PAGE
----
Due to the small size of the binoculars, I recommend a special grip for holding the binoculars – the fingers of one hand should cover the fingers of the other hand. Little fingers can be placed near the lenses. Thanks to the rubber coating with a rough structure, the binoculars are firmly held in the hands and do not slip out.
The binoculars are declared to be water resistant to immersion to a depth of 1 m (protection class JIS 6), nitrogen-filled housing (protection from fogging from the inside), as well as a hydrophobic lens coating. Before bringing the binoculars from the cold to a warm room, I recommend that you close the lenses / eyepieces with caps and hide them in your own case or a sealed bag / package. The binoculars should be protected from bumps, drops and mechanical damage – this applies to all binoculars in general.
The binoculars do not have a thread for a tripod.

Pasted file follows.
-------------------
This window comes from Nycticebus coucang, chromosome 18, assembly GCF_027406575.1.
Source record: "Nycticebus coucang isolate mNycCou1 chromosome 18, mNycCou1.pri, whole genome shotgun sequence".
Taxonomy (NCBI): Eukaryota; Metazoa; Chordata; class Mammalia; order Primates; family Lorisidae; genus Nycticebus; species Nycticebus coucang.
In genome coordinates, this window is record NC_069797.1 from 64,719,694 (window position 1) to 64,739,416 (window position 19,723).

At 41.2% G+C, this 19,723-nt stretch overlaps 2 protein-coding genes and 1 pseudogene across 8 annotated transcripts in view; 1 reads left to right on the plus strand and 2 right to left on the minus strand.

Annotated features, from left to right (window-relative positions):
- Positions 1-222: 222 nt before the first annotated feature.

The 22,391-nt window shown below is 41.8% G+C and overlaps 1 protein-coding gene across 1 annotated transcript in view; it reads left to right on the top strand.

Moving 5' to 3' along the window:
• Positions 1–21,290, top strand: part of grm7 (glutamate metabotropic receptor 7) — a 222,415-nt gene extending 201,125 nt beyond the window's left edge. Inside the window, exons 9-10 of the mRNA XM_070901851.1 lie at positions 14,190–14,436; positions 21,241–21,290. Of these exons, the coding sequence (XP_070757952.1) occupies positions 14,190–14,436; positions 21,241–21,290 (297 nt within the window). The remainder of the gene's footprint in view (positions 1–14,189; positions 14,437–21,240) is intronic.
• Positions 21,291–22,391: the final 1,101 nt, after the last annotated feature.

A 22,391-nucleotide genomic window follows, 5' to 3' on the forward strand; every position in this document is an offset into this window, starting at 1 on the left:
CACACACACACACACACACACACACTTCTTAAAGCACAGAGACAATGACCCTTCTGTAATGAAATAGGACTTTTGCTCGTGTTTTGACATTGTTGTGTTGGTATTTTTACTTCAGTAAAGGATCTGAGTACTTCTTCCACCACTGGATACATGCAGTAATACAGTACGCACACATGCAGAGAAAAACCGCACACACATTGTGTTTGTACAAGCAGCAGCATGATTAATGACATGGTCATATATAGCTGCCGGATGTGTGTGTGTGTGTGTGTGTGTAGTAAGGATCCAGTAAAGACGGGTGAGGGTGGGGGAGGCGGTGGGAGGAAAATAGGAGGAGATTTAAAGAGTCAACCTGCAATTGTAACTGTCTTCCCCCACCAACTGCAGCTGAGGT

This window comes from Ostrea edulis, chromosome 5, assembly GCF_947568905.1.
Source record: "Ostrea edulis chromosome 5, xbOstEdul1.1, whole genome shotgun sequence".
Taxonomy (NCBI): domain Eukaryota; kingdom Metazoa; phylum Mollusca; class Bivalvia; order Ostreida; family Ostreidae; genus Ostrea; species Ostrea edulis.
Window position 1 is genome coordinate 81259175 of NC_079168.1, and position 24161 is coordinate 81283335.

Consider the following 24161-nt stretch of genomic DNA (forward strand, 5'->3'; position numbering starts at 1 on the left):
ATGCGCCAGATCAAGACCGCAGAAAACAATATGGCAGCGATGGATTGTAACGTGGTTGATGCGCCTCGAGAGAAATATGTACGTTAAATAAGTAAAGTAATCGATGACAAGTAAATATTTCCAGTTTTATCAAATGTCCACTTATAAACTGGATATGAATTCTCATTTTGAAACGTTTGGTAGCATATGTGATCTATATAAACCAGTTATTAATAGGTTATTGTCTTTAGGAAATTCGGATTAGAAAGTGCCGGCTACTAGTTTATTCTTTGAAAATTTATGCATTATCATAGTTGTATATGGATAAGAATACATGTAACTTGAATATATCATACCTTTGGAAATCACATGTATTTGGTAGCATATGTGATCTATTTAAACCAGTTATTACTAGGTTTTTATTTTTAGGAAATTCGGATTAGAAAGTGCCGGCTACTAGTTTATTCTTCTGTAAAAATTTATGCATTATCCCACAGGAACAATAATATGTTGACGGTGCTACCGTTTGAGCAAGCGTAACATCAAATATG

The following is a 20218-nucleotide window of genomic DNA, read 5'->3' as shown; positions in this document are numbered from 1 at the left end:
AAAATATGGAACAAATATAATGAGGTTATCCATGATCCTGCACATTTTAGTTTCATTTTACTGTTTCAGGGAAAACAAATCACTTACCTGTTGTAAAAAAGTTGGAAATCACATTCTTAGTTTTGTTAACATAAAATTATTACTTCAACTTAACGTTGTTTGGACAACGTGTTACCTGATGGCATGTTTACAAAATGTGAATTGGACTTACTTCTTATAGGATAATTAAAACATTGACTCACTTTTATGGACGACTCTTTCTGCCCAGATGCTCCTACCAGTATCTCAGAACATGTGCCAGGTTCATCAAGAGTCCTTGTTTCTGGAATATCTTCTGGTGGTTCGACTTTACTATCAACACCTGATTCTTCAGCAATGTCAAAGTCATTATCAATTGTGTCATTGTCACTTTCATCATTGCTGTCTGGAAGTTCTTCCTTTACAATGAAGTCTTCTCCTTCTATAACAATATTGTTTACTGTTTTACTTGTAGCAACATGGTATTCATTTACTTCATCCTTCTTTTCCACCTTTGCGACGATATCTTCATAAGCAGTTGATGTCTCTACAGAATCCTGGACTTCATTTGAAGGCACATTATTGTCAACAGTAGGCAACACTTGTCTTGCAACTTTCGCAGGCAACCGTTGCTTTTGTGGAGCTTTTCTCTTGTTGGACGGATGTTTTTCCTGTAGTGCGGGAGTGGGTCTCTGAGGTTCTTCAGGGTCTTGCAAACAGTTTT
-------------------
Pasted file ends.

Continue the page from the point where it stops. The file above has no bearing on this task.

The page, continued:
Mechanics and focusing
The PENTAX AD 9×28 WP is a “classic” central focusing roof binocular. The measured range of interpupillary distance is 56.6 – 73.4mm, even more than stated (good). Interpupillary distance is adjustable smoothly and without sticking.
Focusing drum rubberized, with notches, diameter 30 mm. It rotates about 280 degrees (less than 1 turn), rotates tightly, with a quiet rustling. Finger grip is good, but due to the tightness of rotation, it is necessary to press a little on the drum so that there is no slippage. When focusing, one of the objective lenses inside the binoculars shifts, while nothing moves outside.
Diopter correction is carried out by rotating the plastic ribbed ring at the right eyepiece with quiet clicks, rather tight. The eyepiece thus rotates, completely shifting along the optical axis. I did not find any desynchronization of channels, backlashes, or the constant need for diopter correction of the right eyepiece.